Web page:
Editor’s Note: Following is the third of four posts focused on federal preemption issues and featuring CPR Member Scholars Thomas McGarity and William Buzbee. In December, both published books on the issue. (The first blog post in the series includes some background on the issue. The second discussed the very real impact the outcome of the debate has on individuals.) McGarity’s book is The Preemption War: When Federal Bureaucracies Trump Local Juries. Buzbee’s is Preemption Choice: The Theory, Law, and Reality of Federalism's Core Question, and features chapter contributions from 15 experts, including Buzbee and McGarity, as well as a number of other CPR Member Scholars.
We asked Professors McGarity and Buzbee to discuss the books and the issue, and here’s the third installment of that conversation:
What's the outlook on preemption? Do we think the Obama Administration will take a different view than the Bush Administration, or will it even notice? And what do we think of prospects in the courts? Is there a legislative fix, or is that unrealistic?
Professor McGarity: I am cautiously optimistic about the prospects for undoing some of the worst Bush Administration preemption actions in the next few years. I would be surprised if the issue became a high priority for the White House or Congress in the next few months. But I would also be surprised if some steps were not taken by the Administration or Congress or both during the next year or so.
The first place we are likely to see change is in the agencies that were responsible for creating the problem during the Bush Administration. As soon as the Secretary of Health and Human Services gets his or her team in place, I would hope that the Food and Drug Administration would attempt to reverse the Bush Administration's aggressive assertion of that agency's power to preempt and return to the agency's traditional position that state tort law serves as a useful complement to its efforts to protect consumers from dangerous drugs.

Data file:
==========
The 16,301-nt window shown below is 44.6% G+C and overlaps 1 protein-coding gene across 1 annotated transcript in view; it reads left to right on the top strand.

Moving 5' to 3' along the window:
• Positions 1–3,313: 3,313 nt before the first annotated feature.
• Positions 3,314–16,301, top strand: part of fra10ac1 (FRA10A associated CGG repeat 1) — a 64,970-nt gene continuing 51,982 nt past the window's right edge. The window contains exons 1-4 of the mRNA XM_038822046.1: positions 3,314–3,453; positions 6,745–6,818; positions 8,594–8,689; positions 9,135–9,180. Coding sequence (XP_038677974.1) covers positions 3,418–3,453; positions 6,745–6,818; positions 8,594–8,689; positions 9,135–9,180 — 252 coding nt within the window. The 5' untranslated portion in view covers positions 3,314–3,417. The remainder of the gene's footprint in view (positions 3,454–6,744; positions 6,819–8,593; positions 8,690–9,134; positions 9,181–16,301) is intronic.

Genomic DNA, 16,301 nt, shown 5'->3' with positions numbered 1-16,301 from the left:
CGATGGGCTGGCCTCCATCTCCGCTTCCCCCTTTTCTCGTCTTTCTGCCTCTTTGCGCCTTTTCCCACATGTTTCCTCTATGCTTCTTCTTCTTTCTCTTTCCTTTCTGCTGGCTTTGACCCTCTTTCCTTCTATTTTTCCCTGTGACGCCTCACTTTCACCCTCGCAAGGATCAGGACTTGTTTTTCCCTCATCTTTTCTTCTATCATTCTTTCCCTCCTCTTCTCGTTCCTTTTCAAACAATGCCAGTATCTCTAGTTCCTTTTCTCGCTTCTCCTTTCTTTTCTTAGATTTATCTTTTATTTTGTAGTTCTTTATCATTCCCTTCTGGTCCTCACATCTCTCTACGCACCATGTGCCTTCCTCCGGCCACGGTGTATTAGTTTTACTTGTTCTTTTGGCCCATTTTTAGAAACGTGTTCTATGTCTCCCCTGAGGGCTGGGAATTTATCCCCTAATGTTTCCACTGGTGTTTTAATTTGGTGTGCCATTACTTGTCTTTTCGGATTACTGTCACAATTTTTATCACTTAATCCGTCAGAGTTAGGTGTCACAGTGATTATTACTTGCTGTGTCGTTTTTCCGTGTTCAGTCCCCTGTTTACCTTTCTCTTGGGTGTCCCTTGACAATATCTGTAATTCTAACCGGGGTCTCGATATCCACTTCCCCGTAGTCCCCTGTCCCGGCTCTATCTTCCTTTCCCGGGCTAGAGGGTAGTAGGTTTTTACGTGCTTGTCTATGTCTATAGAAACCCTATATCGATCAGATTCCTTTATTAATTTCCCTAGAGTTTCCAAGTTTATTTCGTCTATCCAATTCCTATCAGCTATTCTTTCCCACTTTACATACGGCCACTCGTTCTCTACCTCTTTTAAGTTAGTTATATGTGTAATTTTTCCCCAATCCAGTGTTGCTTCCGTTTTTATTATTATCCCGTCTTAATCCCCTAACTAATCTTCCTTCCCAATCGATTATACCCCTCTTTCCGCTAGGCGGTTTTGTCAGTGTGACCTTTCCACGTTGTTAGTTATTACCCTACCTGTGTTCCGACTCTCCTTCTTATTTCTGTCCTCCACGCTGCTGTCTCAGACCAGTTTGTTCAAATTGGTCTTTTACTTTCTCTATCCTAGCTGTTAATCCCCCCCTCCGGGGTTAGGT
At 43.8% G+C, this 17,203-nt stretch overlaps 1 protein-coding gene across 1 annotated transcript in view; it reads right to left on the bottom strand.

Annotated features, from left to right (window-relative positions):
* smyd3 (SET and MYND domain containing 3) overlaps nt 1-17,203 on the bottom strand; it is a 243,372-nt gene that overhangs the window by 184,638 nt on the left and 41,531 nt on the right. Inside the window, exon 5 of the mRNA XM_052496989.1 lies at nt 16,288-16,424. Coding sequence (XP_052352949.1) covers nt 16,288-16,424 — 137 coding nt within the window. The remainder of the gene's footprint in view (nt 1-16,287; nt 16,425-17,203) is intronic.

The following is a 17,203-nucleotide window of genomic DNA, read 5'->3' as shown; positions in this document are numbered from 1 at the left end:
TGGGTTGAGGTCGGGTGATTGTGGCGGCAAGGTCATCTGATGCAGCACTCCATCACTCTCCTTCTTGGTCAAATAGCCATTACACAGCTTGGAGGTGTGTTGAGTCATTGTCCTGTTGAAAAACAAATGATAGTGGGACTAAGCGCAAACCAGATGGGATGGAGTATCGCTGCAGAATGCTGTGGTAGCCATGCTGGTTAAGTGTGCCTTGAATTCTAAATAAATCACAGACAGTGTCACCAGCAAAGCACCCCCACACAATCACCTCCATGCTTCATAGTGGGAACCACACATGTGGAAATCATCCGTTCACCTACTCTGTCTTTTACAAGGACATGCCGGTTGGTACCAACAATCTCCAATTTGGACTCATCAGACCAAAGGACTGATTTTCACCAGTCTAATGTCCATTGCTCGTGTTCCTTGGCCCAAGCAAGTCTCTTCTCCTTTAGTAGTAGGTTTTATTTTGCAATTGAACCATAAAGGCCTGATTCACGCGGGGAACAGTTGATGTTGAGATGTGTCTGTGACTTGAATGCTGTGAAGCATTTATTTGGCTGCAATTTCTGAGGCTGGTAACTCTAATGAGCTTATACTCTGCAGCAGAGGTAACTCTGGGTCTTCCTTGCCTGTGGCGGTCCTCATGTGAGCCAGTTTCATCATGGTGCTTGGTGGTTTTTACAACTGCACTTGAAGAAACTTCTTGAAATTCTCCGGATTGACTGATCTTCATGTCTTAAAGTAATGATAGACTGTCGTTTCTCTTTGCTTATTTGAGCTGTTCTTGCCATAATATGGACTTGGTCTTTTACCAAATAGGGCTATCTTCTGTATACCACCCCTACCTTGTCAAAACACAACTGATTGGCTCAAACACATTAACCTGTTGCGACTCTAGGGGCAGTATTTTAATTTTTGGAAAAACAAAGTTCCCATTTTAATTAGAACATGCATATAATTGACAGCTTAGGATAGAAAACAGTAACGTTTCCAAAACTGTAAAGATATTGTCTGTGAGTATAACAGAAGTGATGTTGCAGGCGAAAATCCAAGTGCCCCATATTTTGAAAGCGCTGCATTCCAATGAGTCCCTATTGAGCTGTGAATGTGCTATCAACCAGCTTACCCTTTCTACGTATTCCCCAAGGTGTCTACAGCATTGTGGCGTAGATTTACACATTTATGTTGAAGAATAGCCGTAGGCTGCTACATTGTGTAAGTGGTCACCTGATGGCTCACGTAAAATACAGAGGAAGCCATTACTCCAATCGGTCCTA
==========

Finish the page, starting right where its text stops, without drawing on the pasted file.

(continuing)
One action that FDA could take immediately is to issue a policy statement overruling statements made in several rulemaking preambles during the Bush Administration to the effect that FDA-approved labels preempt state failure to warn claims. Unfortunately, this may be of limited utility if the Supreme Court issues a broad ruling in favor of Wyeth in the Wyeth v. Levine case that I discussed in my answer to your second question. If that happens, then congressional action may be necessary.
Once they have new leadership, I would also expect agencies like the National Highway Traffic Safety Administration, the Federal Railroad Administration, and the Consumer Product Safety Commission to take less aggressive stances as well. Like FDA, they could issue policy statements or promulgate rules adopting the position that their actions do not preempt state common law claims.
President Obama could move things in the right direction by rewriting the current Federalism Executive Order (EO 13132) to instruct the agencies to implement a presumption against preempting state common law claims. The Center for Progressive Reform will soon be issuing a White Paper containing detailed suggestions for what should be included in the executive order.
Whether or not the individual agencies or the White House takes action, Congress can fix the problem if it is so inclined. Preemption is all about congressional intent, and Congress can overrule unfortunate judicial opinions by simply expressing its intent not to preempt with sufficient clarity.
I do not expect preemption to be a high priority in Congress at first, but an especially broad opinion by the Supreme Court in Wyeth v. Levine may inspire congressional action. My book urges Congress not to attempt to solve the problem in one fell swoop by enacting a single omnibus bill that applies to all of the federal agencies. Even if appropriately inclusive language could be drafted for such a bill, the opposition from affected industries and organizations like the Chamber of Commerce would be so fierce that it would be dead on arrival.